LOTR sweeps Oscars
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LOTR sweeps Oscars

Peter Jackson's magnum opus Lord of the Rings: The Return of the King made a clean sweep at the Academy Awards on Sunday.

india Updated: Mar 01, 2004 15:50 IST

Charlize Theron and ReneeZellweger hold their Oscar trophies backstage.

The last episode of

Lord of the Rings

movie trilogy walked away with 11 awards at

Sunday's Oscars

, including those for Best Film and Best Director for Peter Jackson.

Hot favourites Sean Penn and Charlize Theron won top awards for their roles in

Mystic River



respectively. Fellow colleagues Renee Zellweger and Tim Robbins snatched best supporting actor trophies.

Lord of the Rings also picked up Oscars for best visual effects, for best art direction, best costume design, for the double-nominated New Zealander Ngila Dixon, best sound mixing, best make-up, best original score and film editing.

The favourites in the twin best supporting actor categories also triumphed as predicted, winning their first Oscars. This year's Oscars host Billy Crystal, doing his eighth turn on cinema's biggest stage, mounted a hilarious musical spoof of this year's Oscar hopeful movies and stars.

But there were also poignant moments to the show attended by around 3,000 Hollywood stars and moguls all fitted out in their finest for cinema's biggest night of year.

Celebrated writer and director Blake Edwards, 81 received an honorary Oscar for his 50-year lifetime of work that includes Breakfast at Tiffany's and the PinkPanther movies.

Oscars won by 

The Lord Of The Rings: The Return Of The King

Best Picture



Film Editing

Music (Song)

Music (Score)

Sound Mixing

Visual Effects

Writing (Adapted Screenplay)

Art Direction

Costume Design

And Julia Roberts presented a moving tribute to four-time best actress Oscar winner Katharine Hepburn who died aged 96 last June, and "her indominatable sense of humour," while their were also homages to Bob Hope and Gregory Peck who both dies last year.

But in the competition, Rings seems to have eclipsed its best picture rivals: Peter Weir's 10-time-nominated seafaring adventure Master and Commander:The Far Side of The World, horse-racing epic Seabiscuit, which has seven nominations, Mystic River, which has six nods, and Sofia Coppola's wistful comedy Lost in Translation, which has four.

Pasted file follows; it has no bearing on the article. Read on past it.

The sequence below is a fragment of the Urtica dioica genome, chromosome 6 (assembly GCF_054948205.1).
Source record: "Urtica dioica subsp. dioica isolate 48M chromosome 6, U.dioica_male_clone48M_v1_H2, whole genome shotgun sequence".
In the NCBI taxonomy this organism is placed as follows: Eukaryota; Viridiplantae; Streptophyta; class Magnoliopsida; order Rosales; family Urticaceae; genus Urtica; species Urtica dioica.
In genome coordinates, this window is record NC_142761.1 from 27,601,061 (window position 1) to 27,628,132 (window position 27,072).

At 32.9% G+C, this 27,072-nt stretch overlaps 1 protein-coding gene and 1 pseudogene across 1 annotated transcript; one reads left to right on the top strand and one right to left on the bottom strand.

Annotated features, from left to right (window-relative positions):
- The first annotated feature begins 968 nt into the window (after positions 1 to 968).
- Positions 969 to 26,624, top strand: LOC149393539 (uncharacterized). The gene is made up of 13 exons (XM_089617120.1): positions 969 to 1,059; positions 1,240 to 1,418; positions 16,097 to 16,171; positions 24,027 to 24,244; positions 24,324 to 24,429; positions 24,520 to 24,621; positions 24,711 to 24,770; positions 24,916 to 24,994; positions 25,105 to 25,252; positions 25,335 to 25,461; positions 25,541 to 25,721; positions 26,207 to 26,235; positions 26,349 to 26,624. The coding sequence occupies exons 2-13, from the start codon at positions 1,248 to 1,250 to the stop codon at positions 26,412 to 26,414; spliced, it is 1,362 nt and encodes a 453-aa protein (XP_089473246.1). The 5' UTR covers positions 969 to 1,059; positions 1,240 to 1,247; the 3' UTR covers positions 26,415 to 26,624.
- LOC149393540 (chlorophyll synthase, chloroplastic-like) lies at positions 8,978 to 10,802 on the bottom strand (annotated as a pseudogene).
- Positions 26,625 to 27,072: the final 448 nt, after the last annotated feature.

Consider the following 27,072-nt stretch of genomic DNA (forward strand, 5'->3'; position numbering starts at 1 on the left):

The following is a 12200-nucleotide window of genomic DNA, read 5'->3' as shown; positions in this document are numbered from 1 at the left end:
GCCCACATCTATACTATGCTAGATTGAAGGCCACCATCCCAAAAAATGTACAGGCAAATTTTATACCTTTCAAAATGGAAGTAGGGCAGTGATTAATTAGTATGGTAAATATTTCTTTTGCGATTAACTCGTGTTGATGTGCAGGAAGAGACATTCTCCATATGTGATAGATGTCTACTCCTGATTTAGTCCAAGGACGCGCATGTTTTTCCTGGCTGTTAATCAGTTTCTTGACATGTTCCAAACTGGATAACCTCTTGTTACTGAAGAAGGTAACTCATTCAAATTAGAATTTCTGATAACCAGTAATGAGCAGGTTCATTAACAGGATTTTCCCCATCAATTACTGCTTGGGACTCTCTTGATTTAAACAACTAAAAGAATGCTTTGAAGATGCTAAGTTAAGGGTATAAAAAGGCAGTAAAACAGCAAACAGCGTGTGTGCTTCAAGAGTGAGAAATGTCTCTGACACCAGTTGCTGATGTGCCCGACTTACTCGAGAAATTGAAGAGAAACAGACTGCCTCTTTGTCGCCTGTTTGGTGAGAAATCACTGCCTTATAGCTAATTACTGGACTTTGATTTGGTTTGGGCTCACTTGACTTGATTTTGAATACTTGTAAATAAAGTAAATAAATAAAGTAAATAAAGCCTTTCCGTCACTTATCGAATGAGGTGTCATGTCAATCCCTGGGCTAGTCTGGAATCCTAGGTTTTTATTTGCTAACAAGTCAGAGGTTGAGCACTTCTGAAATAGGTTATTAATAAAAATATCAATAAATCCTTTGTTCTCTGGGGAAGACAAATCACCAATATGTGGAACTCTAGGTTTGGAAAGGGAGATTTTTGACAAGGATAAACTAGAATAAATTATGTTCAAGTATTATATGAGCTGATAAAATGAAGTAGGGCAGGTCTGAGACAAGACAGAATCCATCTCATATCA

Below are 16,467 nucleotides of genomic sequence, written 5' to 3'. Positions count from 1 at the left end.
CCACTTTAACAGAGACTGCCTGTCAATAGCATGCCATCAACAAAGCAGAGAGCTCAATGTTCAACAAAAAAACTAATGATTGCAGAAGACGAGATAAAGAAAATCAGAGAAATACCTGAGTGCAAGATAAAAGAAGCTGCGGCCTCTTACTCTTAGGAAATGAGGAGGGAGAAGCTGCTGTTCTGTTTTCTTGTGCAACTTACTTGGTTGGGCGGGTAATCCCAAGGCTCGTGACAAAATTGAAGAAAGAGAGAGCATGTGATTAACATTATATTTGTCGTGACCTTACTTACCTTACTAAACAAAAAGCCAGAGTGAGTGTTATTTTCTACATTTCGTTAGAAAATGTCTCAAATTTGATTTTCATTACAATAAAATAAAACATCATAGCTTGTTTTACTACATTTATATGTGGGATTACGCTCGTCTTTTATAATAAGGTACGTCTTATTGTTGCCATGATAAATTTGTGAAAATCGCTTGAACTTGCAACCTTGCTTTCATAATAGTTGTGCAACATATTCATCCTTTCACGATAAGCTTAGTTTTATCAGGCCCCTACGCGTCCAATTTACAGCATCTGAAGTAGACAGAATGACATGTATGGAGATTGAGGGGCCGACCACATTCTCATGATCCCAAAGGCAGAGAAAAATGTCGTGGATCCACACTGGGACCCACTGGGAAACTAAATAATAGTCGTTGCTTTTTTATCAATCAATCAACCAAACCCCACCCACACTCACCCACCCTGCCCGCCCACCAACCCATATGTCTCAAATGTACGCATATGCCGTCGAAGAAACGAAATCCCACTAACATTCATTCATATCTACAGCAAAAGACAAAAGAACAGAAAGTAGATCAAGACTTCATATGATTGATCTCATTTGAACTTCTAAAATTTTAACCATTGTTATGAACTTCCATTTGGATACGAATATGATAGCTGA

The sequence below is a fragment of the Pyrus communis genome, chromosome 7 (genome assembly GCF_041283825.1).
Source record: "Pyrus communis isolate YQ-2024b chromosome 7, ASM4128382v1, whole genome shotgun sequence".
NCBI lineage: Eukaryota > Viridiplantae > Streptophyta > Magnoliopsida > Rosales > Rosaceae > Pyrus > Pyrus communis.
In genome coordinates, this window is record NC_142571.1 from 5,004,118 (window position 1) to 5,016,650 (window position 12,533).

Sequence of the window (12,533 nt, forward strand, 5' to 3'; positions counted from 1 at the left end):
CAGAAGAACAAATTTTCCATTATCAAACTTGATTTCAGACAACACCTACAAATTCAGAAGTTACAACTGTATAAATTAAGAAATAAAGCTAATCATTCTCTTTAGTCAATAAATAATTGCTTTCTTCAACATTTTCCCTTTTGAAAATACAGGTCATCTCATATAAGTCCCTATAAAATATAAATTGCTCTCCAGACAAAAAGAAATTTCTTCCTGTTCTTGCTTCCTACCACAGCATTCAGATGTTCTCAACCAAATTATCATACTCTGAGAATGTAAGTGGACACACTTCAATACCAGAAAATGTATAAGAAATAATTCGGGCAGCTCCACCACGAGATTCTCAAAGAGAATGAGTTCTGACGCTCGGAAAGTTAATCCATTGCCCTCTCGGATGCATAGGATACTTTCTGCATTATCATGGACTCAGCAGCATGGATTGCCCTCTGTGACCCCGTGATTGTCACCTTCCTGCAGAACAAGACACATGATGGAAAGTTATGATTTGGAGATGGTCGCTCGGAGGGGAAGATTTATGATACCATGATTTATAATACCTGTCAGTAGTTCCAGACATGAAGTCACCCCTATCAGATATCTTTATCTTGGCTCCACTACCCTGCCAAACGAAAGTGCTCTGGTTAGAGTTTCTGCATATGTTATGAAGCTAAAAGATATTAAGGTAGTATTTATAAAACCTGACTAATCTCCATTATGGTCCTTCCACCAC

The directing Oscar went to Peter Jackson, overlord of arguably the biggest undertaking in cinema history, the simultaneous filming of J.R.R. Tolkien's Middle-earth trilogy: The Fellowship of the Ring, The Two Towers and The Return of the King. "I'm so honored and relieved that the academy and the members of the academy that have supported us have seen past the trolls and the wizards and the hobbits in recognizing fantasy this year," said Jackson, who just a few years ago was an obscure New Zealander known mainly for one admired art-house film (Heavenly Creatures), a run-of-the-mill Hollywood horror tale (The Frighteners) and a scattering of cult splatter flicks (Bad Taste, and Meet the Feebles).

Other top Oscars played out predictably, with front-runners claiming all four acting trophies _ the first for each. Sean Penn took the best-actor prize as a vengeful father in Mystic River, and South African-born Charlize Theron won for best actress as serial killer Aileen Wuornos in Monster. Oscars for supporting performances went to Tim Robbins as a man emotionally hamstrung by childhood trauma in Mystic River and Renee Zellweger as a hardy Confederate survivor in Cold Mountain.

Return of the King matched the record 11 Oscar wins of Titanic and Ben-Hurand became only the third movie to sweep every category in which it was nominated. Jackson also shared the adapted-screenplay Oscar with co-writers Fran Walsh and Philippa Boyens.

The 42-year-old writer-director thanked "our wonderful cast who just got their tongues around this rather awkward text and made it come to life with such devotion and passion and heart." Return of the King also won for song, musical score, visual effects, editing, makeup, art direction, costume design and sound mixing.

First Published: Mar 01, 2004 09:54 IST